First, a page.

Any questions, as always, please just comment below.

Happy writing 🙂



Tips and Tricks 8: Paragraph Structure

For those of you who were educated in the UK, and paid attention in your GCSE English classes, this may sound obvious, however, I’m sure many of you had more important things on your minds at the age of fifteen and could use a refresher. This technique has never failed me, obviously you can elaborate on the basic structure to make more detailed and elegant arguments, but the standard three steps will work fine if you’re not very confident with essay writing.

The structure I’m referring to is known as PQC or PEE (Point, Quote, Comment / Point, Evidence, Explanation) – these are two acronyms for the same thing. First, the Point:
A statement about something such as:
(this is taken from an A-Level essay of mine on Phillip Larkin’s poetry)

Larkin’s Persona in many of his poems plays the part of a silent observer who is somewhat elitist in his views.

Next, the Quote or Evidence:
A statement from the text itself, or another legitimate source’s opinion of the text or theory in question:

Often the common people are portrayed as a uniform ‘crowd’ who have petty ‘desires’ such as ‘cheap suits, red kitchen ware’ they are a ‘cut-price crowd’, every wife is ‘grim’ and ‘head-scarfed’, and every mother ‘loud and fat’ in ‘nylon gloves and jewellery substitutes’.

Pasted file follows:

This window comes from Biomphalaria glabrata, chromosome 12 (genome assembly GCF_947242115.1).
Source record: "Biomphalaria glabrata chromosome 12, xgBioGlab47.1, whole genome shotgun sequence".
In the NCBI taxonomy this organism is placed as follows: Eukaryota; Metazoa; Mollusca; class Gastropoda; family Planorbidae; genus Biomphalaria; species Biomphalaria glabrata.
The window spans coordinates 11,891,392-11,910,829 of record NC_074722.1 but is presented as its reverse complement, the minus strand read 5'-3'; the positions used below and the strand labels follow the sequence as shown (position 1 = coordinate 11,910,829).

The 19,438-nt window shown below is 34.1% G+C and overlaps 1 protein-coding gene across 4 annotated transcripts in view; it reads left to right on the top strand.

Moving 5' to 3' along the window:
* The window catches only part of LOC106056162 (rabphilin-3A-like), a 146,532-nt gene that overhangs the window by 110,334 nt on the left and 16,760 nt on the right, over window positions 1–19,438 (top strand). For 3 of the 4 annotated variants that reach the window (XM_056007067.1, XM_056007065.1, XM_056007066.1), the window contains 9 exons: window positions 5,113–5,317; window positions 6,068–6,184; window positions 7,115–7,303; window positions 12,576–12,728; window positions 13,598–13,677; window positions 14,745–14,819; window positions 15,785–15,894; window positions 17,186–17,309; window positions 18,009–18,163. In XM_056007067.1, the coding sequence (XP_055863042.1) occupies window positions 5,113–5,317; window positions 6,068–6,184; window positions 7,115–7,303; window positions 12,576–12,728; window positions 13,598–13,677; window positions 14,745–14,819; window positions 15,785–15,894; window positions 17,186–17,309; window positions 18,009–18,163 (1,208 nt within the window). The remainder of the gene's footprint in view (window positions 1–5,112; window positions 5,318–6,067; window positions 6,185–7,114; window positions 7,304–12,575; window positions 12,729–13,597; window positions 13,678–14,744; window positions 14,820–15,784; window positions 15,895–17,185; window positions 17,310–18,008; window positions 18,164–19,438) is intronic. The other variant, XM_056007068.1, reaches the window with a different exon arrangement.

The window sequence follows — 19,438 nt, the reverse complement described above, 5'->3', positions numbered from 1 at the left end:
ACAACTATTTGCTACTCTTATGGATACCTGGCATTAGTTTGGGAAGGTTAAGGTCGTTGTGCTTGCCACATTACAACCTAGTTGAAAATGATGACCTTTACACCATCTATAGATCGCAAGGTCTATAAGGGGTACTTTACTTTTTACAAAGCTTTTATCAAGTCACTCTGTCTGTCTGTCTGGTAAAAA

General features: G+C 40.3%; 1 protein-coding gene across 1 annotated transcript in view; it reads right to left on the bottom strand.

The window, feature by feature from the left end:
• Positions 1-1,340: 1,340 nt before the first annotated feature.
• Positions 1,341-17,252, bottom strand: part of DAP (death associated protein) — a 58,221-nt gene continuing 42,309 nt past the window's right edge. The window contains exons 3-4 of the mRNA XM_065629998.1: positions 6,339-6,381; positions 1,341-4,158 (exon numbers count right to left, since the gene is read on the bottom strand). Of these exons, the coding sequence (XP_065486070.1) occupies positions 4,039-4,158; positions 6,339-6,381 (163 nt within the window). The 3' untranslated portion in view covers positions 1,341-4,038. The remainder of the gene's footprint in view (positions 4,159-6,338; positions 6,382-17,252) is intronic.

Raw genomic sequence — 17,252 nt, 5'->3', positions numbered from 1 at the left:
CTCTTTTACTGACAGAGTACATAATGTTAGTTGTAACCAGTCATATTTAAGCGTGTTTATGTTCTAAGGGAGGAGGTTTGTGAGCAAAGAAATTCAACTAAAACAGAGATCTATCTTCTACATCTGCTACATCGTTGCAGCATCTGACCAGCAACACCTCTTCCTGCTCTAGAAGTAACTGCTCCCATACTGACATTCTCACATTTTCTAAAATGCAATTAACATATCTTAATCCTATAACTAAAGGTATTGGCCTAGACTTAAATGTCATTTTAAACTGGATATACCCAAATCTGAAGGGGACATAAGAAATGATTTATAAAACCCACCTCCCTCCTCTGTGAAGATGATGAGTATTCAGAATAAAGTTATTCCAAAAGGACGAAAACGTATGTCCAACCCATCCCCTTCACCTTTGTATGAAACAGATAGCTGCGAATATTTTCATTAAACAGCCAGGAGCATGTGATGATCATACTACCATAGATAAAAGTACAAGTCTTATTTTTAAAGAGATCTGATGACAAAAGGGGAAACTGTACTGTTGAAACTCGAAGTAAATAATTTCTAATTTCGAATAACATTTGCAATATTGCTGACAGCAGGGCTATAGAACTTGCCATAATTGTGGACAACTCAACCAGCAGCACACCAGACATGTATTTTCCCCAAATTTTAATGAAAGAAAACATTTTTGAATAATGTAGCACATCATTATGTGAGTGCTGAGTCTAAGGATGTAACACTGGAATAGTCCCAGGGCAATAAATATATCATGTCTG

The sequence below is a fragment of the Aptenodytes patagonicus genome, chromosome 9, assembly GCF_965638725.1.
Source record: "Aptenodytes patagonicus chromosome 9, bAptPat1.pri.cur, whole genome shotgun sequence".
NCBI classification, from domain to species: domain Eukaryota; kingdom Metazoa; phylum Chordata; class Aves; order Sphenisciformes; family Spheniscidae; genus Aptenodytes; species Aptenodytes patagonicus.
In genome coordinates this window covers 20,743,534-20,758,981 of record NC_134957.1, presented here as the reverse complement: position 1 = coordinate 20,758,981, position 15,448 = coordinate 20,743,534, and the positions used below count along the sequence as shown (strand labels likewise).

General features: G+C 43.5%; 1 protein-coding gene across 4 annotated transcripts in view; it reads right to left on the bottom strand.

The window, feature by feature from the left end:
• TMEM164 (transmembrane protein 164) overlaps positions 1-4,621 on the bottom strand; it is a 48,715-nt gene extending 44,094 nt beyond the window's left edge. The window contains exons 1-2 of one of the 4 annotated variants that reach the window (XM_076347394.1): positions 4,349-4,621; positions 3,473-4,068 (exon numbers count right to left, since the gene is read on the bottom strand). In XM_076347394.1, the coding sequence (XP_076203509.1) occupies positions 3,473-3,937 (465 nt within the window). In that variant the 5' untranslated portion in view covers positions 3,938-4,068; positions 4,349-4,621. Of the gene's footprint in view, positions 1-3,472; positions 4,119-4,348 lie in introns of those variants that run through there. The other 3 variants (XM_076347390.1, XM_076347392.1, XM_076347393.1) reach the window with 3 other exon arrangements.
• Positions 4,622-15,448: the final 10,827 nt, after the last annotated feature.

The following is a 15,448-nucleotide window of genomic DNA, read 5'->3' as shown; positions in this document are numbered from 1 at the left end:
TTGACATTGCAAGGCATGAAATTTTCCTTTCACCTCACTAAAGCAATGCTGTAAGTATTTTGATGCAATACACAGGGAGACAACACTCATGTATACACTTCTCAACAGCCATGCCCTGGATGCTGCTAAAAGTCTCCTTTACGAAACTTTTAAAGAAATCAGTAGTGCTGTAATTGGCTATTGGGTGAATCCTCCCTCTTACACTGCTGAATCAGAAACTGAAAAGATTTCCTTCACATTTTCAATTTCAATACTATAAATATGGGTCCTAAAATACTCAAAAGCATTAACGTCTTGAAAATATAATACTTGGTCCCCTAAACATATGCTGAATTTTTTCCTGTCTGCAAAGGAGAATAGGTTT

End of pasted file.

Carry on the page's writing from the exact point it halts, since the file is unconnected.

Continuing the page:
Finally, the Comment or Explanation:

an expansion on the point and the quote saying how the two relate to one another and, crucially, the reason the point is relevant to the essay as a whole.

This gives the people other than Larkin’s persona a total uniformity, they are ‘crowds, colourless and careworn’ they have no distinguishing features. A few simple adjectives sums up entire cities of people, this gives Larkin’s persona an elevated stance and makes him seem arrogant and disapproving of his fellow man, which makes him seem elitist.

In a University level academic essay, it is likely that examples from the text will not be enough on their own (as they are in my A Level example), so you will have to seek out secondary sources, or conduct primary research such as interviews to find opinions and analyses which support your own. The example above is also very simple in that it presents and solves a statement in just one paragraph, in a University-level essay lecturers look for more developed arguments, presenting further points which support the first one and building up the evidence, finally summing up at the end.

This can lead to extremely extensive sequences where the point, evidence and explanation are not even easily distinguishable, such as in this section from one of my third year essays about ideologies present in adverts for toiletries: